Time waits for no man!
I can’t believe it’s August already! And you know what that means – time for a new challenge!
July’s Not-So-Smartphone challenge was a fantastic learning experience, and now that August has arrived I’m looking towards this next challenge with excitement and a healthy dose of fear. The past challenges have all been about giving something up – coffee, makeup, my smartphone, etc. However, this month’s challenge is going to mix things up a bit. This month, I’ll be altering my routine by adding different activities. All of these activities are meant to get me out of my comfort zone. If you have ever spent any time with me, you know that I am most comfortable when I am in control. So for August, I’ll be forcing myself into a range of situations where I feel solidly out of control or, at the very least, not in control.
August’s challenge comes to me from my mom who, over the years, has seen me crave, demand, and depend on being in control over the situations that unfold around me. My need for control isn’t a new development, either. When I was young (5-6 years old), I was so risk averse that I didn’t want to play video games. Not because I was too cool for video games, but because I couldn’t control whether I would win or whether I was any good at playing the game. Those two unknowns were enough to make me not want to play at all. To this day, I tend to avoid situations where I don’t feel that I have some control over the process or the outcome. Instead, I stick with situations that I know I’m good at and where I know I have at least some kind of control. Some would go so far as to call me a “control freak,” but to me it’s just normal to exert myself and my will in my own life. But…I can see how that could get out of hand.
I had a chat with my mom to get all the details for the challenge. In talking about the motivation behind the challenge, she expressed the peace that can come by letting things go beyond my control: “You tend not to be a risk taker. I mean, it’s not that you don’t take risks. But you really try to mitigate risks and control the outcomes. And I’m very much the same way. But recently, in the last 10 years or so, I have been putting myself in situations where I try to let go of control, and I think there’s a lot to be learned by doing that. It takes courage. And it can lead you to a more calm and relaxed place when you’re not worried about being in control or controlling the outcome of things. If you can learn to go with the flow, and take it as it comes, and not worry about the end result. I mean, of course there are times when you need to exert control because the outcome is important. But allowing yourself to not have that control when the outcome is not that important, or won’t result in your death or something, then it’s actually relaxing. Some wonderful and unexpected things can happen that you might not have ever planned for yourself or allowed to happen otherwise.”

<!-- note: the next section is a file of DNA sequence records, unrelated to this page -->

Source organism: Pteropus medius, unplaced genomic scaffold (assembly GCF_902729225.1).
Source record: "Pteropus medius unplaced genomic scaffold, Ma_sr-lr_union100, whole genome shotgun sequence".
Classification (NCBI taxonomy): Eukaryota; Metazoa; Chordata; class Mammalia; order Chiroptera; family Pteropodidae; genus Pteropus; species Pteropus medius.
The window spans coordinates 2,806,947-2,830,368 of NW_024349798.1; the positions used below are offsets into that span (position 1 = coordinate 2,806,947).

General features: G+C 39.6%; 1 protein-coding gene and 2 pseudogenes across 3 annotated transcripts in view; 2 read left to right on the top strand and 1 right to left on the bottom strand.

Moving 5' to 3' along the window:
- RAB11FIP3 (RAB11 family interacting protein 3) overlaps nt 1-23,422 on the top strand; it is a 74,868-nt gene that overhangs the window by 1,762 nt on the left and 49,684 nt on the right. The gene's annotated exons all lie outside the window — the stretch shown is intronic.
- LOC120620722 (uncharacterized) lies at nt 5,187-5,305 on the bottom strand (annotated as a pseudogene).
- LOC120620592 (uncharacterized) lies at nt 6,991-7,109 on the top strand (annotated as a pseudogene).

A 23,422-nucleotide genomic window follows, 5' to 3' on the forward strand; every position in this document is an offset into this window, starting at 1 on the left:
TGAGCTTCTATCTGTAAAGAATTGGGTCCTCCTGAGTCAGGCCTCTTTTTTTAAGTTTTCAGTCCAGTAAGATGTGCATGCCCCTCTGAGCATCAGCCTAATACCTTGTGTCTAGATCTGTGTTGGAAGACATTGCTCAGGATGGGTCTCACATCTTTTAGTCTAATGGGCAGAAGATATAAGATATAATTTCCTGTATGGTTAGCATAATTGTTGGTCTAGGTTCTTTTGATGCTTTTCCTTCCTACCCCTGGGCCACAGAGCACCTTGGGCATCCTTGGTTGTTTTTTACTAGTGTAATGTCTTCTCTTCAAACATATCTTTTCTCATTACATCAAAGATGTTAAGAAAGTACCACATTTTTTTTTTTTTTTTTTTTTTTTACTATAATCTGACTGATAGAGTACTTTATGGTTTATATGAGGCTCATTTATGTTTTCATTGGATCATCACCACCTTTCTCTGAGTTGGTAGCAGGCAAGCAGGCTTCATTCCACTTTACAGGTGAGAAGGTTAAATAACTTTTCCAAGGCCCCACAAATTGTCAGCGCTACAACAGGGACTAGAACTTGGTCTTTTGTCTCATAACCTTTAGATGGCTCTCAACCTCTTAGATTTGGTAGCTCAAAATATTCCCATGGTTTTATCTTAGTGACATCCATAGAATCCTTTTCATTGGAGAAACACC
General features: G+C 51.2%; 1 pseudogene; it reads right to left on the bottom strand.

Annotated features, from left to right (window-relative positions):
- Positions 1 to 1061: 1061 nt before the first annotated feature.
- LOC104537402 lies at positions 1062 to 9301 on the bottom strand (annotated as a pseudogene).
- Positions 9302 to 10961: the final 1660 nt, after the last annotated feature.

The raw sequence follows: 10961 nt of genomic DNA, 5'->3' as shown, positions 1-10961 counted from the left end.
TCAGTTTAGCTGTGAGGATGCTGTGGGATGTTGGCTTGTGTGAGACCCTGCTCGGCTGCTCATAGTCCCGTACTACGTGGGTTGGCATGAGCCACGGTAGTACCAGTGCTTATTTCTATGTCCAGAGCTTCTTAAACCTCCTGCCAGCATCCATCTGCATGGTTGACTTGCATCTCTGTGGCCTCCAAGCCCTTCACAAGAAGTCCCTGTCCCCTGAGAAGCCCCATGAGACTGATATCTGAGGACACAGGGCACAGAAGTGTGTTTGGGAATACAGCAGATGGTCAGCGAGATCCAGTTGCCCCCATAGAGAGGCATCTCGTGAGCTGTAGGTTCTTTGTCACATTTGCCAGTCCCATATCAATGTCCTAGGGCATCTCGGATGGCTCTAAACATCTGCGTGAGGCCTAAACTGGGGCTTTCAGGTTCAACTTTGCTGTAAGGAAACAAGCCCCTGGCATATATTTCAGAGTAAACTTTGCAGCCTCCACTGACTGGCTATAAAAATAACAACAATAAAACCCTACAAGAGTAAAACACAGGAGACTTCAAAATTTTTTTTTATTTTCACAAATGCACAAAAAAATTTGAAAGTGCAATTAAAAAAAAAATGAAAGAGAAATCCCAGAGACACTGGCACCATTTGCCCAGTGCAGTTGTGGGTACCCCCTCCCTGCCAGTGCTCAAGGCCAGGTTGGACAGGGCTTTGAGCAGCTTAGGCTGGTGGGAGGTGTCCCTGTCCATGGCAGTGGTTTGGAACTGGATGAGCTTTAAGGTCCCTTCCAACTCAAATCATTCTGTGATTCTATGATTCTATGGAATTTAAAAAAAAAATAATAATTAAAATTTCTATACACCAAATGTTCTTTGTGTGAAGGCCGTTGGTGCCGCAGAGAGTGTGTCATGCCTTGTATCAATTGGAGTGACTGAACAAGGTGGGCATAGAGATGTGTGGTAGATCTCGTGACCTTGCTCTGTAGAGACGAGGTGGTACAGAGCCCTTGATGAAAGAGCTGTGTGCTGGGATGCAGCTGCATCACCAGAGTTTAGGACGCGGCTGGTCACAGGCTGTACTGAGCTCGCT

I think she’s got a point. Don’t get me wrong – this challenge is definitely going to have its ups and downs – but I’m looking forward to seeing if there’s a nice zen light at the end of the control tunnel .
So, what do I have to do challenge my state of control? Here’s what my mom had to say: “You’re going to have a series of activities to do. When you’re doing the activities, I want you to have a conscious mindset of letting go of control. Hopefully the activities will help you, but even then you need to be mindful of your desire to exert control over those activities. Plus in general, keep a mindset of letting go of control as much as you can even when you’re not doing the activities. If you’re in a situation where the outcome won’t be detrimental to you or your budget or whatever, then I would like you to step away from the decision making and just go with it.”
So, what are these “activities” you speak of?
Over the next 25 days, I’ll have to complete all of the following eight activities:
- Let a stranger decide my coffee order (I can set price parameters)
- Let a stranger decide my food order (I can set price and basic nutrition parameters)
- Let a friend of a friend (someone I don’t know well) buy my groceries for a week (I can give them a cash budget and basic nutritional guidelines)
- Join 1-2 Meetup groups and go to at least one Meetup alone, with no backup
- Climb a rock wall (I have to try until exhausted to get to top of the wall, so I need to earnestly attempt it at least a few times)
- Go rollerskating
- Spend a half-day doing something that someone else plans, where I have no control over any part of the activity (I can ask how to dress)
- Do Mom’s “Surprise Activity” with no questions asked (the point of this is simply not knowing what the activity will be or when it will be happening; i.e. “embracing the unknown”)
I know to some this may not seem like much, but each of these activities will take me out of my control comfort zone in their own unique way. As much as I’m dreading them, I’m also excited to try them out. Having this blog is a big part of that courage!
By the end of the challenge, my mom and I both hope that I’ll find peace with leaving things outside of my direct control and influence. I hope I’ll have some practice being more flexible, and learn not to sweat the small stuff. I know my mom hopes that I’ll realize things don’t always need to be planned, measured, or charted out – that it’s okay to go with the flow. Learning to do that will not only make me stress less, but could also improve my life overall. As my mom said: “I hope you learn to embrace the possibilities that can come when you stop trying to control the situation – you may discover all kinds of new things.”
So fasten your seatbelts, things are about to get out of control!